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Most people’s story of how they became a geek usually starts with watching a friend play console games, or a parent with a PC for work that they decided to hack on. My journey into geekdom started far less prosaic; mine started with a girl.

I’ve always been into the fantastical and alternative – the first book I remember reading on my own was about a dragon – but my parents weren’t entirely sure about this computer stuff. I think the fact we had one at all is a shining testament to my brother’s ability to expound the Value of the Home Computer for Work and Study (insert cheesy 80’s synth here). This meant I knew how to work a PC when I hit High School, but computers were supposed to be a tool for education, and gaming consoles where right out.

So when my best friend asked me to go to ‘Computer Club’ at School because a boy she fancied was going, I was ambivalent. I thought I’d end up doing homework for an hour, but I went anyway because she was my friend, and she, like, was so totally into this boy, you know? (We didn’t actually talk in that manner, but it amuses my thirty-year-old self to picture my thirteen-year-old self like that).


So we rocked up to the smallest of the school’s three computer labs, and I was surprised to see a group of boys enthusiastically and completely engrossed in guiding little men and crustaceans around a map. The best friend went to coo over her amore, and I sat down at a workstation. I was asked if I wanted to join their game, and sat back as someone installed something called StarCraft, while someone else told me all about Terrans, Zerg and Protoss, and how they wanted to kill each other. This was the first time I played something that wasn’t an edutainment game, and though I was bad at it, I was hooked.

Which brings me to the meat of my post. A company called Man Crates got in touch and asked me if I would write about my descent into geekdom, and the sort of thing that makes me think of my history of games. With their Retro Gaming Crate filled with sugary treats and a NES console, they want to help kindle remembrances of crazier times, like sitting in your boyfriend’s living room, chugging Relentless, and cursing him out because he just scored a Humiliation on you in Quake 3, or watching your best friend button-mash her way to victory in Super Smash Bros, while you cheer her on with bowl of Haribo.


The crush that got me into gaming might have only lasted a few weeks, and I’m still really bad at most games, but what I got in exchange was a lasting passion, a radio station and a mild addiction to pixi stix. I would never change any of that, but it could certainly be enhanced by the presence of a retro crate of yummy sweets.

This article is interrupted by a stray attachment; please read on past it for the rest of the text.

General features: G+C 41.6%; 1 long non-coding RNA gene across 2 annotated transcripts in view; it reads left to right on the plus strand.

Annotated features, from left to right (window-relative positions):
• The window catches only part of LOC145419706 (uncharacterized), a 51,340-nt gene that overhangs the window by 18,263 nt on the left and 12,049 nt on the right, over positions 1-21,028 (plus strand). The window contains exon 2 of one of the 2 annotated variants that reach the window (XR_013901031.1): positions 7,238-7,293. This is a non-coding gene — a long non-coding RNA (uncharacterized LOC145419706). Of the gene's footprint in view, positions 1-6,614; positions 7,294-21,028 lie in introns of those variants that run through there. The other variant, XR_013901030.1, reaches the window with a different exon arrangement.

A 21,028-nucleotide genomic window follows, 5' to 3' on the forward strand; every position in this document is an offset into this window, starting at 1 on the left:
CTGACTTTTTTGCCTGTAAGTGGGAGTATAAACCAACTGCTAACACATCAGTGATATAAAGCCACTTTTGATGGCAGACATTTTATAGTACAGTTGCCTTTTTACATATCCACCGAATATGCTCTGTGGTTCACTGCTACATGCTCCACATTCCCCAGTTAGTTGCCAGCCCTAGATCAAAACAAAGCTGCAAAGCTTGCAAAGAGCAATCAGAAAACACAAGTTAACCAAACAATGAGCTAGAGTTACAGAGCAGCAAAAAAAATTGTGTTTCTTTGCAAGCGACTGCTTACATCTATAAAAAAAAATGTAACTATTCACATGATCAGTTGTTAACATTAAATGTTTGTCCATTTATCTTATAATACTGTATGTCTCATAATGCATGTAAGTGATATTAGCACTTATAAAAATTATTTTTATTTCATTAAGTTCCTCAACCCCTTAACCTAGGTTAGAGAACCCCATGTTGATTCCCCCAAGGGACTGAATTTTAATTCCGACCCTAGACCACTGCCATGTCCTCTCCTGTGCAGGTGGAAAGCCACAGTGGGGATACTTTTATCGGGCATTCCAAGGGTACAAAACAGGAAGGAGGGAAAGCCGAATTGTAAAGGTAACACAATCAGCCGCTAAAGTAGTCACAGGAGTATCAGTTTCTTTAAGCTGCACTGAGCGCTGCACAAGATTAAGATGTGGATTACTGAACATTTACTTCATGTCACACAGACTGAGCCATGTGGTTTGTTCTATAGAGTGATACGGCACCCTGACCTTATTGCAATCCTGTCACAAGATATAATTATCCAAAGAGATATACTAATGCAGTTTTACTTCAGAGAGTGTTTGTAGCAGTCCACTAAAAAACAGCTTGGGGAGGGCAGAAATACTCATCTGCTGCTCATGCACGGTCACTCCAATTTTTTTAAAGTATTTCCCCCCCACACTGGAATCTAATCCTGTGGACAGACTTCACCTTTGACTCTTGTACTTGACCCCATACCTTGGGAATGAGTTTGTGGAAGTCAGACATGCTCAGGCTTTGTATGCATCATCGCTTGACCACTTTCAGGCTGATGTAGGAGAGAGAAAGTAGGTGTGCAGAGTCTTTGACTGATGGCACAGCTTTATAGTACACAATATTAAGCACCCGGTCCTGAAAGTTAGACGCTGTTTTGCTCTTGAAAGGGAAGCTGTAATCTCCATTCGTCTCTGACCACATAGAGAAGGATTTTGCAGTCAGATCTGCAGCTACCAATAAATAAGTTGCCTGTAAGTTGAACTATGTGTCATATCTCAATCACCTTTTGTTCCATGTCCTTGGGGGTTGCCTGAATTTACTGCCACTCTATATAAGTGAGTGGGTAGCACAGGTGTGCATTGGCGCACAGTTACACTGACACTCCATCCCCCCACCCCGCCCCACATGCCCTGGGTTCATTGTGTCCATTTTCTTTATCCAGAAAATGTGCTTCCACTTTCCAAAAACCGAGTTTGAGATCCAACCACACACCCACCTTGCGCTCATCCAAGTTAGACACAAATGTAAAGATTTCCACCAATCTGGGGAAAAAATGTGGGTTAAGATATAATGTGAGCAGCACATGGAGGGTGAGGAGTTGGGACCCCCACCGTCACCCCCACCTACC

Disclaimer: This post is inspired by Man Crates, a company specializing in ‘manly’ gift boxes.

(Apologies if this is quite brief – as you may know I broke my shoulder, and cannot type with both hands. If there is anything you want more information on, leave a comment below, e-mail info@g3-radio.net, or pop into IRC)

This weekend, myself, Neothermic, Mr Potz and Crace all got together for what we call a ‘Station Elder’s’ meeting. I should probably start out by explaining that a Station Elder is someone who has been in the community for so long they are like furniture, has contributed a substantial amount of time to the station, or who has donated a substantial sum over the years (we’re talking +£500). To wit, Tigger, Kralian, and ArmEagle might also be considered Station Elders but it’s a touch difficult to ship them over from the Continent for a one day meeting.

So what did we learn, what did we plan, and what comes next?

We started out by looking at the results of the listener survey, which was overall positive (most people listen a few times a week), and largely unsurprising in terms of complaints (no one likes how the IRC bot works). This spawned a list of tasks that we’ll look at over the next 6 months, one of which was that not as many people as thought knew about the donations spreadsheet or guiding document.

After a pause for lunch we went back and highlighted what we think are our core goals:

  • To acive a 10% listener increase across the weeks programming by the end of the year
  • To achive a similar increase in donations

The main method for achiving these is currently to focus on our infrastructure:  server stability, presenter consistency, documentation. With that in mind we went back to the task list from last year to look through what we may have missed that was hindering the above, and added anything we hadn’t done to our current list. We then spent some time sorting the tasks into priority and timescale order.

We now have a list of tasks we think we can get done by summer I-series. So keep an eye out for any updates, and if you see none, give us a shout, as we’re probably slacking.

It’s not often that I don’t post something about baking, but I figured it was about time I gave the more student-y among us some suggestions of easy quick and cheap dinner ideas.